Epigenetic changes act as DNA 'switches' allowing certain gene to become active or inactive. These changes can be affected by genetic mutations, such as the BRCA1 mutation, but also by environmental factors, such as exposure to chemicals, smoking, or drinking alcohol. The result is loss of healthy gene activity and disease development.
Scientists found that a particular pattern of epigenetic changes in the blood of women predisposed to develop breast cancer due to a faulty BRCA1 gene was also present in the blood of women who did not have the faulty gene but developed the disease.
Professor Martin Widschwendter, the study's lead author, from University College London, said: 'We identified an epigenetic signature in women with a mutated BRCA1 gene that was linked to increased cancer risk and lower survival rates. Surprisingly, we found the same signature in large cohorts of women without the BRCA1 mutation and it was able to predict breast cancer risk several years before diagnosis'.
BRCA1 and BRCA2 mutations, passed down by a parent, are the cause of about ten percent of breast cancers, with the other 90 percent of cases being non-hereditary and unexplained.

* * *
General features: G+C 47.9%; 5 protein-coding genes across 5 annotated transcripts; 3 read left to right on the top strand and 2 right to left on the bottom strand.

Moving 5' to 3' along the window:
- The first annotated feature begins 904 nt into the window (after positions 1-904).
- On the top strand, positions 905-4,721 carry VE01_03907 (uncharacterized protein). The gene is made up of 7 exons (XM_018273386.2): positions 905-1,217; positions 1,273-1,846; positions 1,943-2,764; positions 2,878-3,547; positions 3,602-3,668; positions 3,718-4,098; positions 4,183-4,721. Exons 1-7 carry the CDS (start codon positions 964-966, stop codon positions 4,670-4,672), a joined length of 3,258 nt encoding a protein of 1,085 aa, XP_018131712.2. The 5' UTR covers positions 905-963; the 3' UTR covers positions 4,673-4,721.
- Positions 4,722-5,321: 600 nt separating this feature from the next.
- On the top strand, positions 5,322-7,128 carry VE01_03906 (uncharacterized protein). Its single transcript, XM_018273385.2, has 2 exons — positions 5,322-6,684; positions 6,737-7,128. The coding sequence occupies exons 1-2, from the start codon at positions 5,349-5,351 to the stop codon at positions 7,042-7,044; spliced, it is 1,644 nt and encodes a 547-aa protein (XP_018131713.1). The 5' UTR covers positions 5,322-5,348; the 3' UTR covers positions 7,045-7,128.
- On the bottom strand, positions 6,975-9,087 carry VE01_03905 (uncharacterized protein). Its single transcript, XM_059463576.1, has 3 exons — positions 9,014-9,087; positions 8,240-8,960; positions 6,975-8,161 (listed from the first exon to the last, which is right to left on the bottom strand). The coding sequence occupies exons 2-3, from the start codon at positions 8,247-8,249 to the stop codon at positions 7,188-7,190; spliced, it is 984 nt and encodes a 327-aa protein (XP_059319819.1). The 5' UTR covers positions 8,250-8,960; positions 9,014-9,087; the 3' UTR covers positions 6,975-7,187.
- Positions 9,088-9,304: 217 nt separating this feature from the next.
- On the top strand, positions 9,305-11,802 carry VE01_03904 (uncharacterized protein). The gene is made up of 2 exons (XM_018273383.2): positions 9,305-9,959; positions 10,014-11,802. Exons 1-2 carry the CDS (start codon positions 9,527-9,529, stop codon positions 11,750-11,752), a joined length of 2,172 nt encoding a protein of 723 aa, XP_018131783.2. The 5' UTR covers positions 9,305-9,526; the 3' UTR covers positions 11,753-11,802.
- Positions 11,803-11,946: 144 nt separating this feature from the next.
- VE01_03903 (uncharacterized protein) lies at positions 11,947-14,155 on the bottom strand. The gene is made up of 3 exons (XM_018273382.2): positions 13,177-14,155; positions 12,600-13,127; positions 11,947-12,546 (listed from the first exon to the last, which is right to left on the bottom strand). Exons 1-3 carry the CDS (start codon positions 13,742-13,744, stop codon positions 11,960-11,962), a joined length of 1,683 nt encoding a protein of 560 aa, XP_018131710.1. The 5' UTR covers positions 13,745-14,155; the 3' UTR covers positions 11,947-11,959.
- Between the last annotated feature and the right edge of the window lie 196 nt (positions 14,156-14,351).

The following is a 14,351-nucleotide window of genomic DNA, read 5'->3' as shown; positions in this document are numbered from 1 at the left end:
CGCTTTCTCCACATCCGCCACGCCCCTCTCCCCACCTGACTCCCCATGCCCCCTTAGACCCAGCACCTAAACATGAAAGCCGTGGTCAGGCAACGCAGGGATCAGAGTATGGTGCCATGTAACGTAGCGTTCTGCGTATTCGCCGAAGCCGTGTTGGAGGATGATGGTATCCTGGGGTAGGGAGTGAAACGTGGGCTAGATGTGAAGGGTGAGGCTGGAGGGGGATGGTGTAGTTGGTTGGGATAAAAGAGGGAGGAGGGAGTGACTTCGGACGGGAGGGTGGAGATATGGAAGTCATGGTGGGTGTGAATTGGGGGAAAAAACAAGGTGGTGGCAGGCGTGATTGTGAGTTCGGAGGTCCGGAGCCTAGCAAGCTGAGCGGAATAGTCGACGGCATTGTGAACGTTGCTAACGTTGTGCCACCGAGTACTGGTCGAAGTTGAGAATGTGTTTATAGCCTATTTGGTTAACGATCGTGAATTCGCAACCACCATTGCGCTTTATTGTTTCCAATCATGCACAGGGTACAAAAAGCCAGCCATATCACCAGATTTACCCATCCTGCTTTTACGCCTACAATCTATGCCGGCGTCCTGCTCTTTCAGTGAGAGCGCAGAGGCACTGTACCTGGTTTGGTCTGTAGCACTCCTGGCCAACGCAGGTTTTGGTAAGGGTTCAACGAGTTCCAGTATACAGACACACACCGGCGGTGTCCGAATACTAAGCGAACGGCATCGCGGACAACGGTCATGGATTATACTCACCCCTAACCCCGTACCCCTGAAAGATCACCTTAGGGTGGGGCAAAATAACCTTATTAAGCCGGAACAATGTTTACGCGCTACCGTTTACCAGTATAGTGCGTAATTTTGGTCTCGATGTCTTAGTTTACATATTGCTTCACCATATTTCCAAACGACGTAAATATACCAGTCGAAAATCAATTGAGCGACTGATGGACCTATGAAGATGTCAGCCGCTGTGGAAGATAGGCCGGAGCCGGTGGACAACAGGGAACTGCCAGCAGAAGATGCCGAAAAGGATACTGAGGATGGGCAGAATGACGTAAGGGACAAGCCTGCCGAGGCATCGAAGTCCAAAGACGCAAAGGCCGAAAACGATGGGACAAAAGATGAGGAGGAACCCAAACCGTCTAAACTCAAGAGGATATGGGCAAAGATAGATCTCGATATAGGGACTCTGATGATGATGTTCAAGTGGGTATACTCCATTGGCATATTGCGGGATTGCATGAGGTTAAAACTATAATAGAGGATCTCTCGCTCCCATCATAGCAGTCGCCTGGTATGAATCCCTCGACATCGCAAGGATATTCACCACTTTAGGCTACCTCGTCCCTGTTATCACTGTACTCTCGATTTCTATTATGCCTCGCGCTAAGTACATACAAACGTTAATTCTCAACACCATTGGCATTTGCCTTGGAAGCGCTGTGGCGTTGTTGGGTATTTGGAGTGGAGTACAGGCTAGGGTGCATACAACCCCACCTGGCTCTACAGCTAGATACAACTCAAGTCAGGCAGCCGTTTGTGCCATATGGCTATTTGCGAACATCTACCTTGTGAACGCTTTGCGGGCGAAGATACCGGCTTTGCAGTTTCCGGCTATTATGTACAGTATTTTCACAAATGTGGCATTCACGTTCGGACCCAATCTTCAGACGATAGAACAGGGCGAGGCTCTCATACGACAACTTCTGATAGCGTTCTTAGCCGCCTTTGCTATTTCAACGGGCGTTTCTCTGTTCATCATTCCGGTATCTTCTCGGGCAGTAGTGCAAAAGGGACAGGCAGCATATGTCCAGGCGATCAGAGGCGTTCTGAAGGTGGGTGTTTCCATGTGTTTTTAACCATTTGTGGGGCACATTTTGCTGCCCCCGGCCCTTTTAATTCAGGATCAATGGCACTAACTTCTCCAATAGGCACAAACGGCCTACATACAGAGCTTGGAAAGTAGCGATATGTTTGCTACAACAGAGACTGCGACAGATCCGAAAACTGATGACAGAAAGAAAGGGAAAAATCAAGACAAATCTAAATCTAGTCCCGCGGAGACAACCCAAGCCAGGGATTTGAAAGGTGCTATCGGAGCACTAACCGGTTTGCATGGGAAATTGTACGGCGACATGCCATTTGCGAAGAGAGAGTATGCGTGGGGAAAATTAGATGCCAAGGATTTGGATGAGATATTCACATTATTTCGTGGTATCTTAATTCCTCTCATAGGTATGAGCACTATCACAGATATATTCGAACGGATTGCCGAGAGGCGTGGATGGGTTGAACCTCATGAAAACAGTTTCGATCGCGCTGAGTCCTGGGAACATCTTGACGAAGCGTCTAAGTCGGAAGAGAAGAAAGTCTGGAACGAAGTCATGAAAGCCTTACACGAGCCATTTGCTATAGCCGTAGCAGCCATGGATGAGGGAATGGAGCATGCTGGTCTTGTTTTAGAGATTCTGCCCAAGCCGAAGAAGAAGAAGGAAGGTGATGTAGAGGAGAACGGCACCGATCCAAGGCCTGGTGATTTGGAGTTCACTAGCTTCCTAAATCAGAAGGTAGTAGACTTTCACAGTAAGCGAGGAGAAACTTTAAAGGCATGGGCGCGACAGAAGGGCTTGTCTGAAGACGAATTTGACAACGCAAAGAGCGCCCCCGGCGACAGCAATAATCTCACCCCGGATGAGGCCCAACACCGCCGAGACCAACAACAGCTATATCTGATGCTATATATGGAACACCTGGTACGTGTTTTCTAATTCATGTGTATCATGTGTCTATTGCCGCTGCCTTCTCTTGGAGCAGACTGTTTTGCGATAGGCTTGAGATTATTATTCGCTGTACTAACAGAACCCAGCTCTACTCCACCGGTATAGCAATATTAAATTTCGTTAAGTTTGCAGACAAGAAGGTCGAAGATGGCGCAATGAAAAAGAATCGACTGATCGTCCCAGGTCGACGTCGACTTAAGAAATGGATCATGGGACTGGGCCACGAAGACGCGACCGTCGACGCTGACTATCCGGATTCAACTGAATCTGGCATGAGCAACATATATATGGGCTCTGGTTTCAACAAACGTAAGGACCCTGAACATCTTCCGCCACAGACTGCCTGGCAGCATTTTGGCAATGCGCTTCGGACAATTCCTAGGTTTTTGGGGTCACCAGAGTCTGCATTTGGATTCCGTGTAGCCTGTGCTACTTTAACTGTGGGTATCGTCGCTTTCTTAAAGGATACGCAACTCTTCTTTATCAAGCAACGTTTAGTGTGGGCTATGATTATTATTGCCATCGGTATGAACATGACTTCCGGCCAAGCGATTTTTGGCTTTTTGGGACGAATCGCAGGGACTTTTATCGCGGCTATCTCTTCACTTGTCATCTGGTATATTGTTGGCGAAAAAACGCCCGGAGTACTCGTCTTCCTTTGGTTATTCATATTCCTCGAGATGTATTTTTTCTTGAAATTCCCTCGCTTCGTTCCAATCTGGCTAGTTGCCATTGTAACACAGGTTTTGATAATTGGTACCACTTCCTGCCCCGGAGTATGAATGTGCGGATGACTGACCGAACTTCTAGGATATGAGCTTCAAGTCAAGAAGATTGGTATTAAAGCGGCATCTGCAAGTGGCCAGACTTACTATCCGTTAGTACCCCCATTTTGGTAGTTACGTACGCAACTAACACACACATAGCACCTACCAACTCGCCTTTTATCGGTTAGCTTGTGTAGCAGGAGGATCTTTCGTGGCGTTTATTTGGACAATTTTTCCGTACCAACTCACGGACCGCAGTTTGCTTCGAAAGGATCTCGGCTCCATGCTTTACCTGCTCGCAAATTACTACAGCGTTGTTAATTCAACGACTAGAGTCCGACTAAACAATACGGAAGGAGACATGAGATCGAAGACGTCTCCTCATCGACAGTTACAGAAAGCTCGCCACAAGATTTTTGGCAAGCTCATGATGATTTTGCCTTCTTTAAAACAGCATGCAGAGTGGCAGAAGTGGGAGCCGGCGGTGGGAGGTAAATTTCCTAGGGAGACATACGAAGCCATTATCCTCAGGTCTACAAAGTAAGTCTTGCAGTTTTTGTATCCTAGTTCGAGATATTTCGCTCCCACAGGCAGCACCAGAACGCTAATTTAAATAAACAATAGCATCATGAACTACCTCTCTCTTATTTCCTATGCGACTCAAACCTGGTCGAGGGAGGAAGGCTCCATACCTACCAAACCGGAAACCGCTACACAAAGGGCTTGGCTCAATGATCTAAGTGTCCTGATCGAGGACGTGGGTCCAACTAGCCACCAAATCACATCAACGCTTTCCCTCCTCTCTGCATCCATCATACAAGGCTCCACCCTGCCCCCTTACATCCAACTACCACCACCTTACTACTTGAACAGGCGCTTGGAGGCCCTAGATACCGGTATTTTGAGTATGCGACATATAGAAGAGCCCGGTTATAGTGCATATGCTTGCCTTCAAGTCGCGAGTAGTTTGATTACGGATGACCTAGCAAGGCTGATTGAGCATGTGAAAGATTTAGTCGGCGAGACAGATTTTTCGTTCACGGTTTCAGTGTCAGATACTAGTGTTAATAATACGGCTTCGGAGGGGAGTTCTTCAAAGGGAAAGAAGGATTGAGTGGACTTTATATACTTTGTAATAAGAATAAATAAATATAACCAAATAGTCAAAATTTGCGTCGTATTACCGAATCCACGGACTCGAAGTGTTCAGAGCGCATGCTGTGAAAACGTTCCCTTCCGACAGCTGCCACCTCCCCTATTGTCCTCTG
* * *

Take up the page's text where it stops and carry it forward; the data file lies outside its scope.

Women who carry a BRCA1 mutation have an 85 percent risk of developing breast cancer, a chance that often leads them to the drastic solution of an early mastectomy.
Dr Matthew Lam, senior research officer at the Breakthrough Breast Cancer charity said: 'These results are definitely promising and we're excited to learn how further research could build on these findings'.
'This could mean that in the future a woman may be able to have a simple blood test to look for this DNA signature, and therefore know if she is at a higher risk of developing breast cancer. If she does have this signature, she could then work with her doctor to explore the options available to help her take control of her own risk'.
The proportion of women at high risk of developing breast cancer who have this epigenetic signature remains unknown. But the idea of a blood test that would be able to reliably predict whether non-hereditary breast cancer will develop is an exciting prospect.
'DNA signatures such as this have the potential to add an extra layer of accuracy in the way we are able to assess a woman's individual risk of breast cancer and we are eager to learn more in this area', Dr Lam added.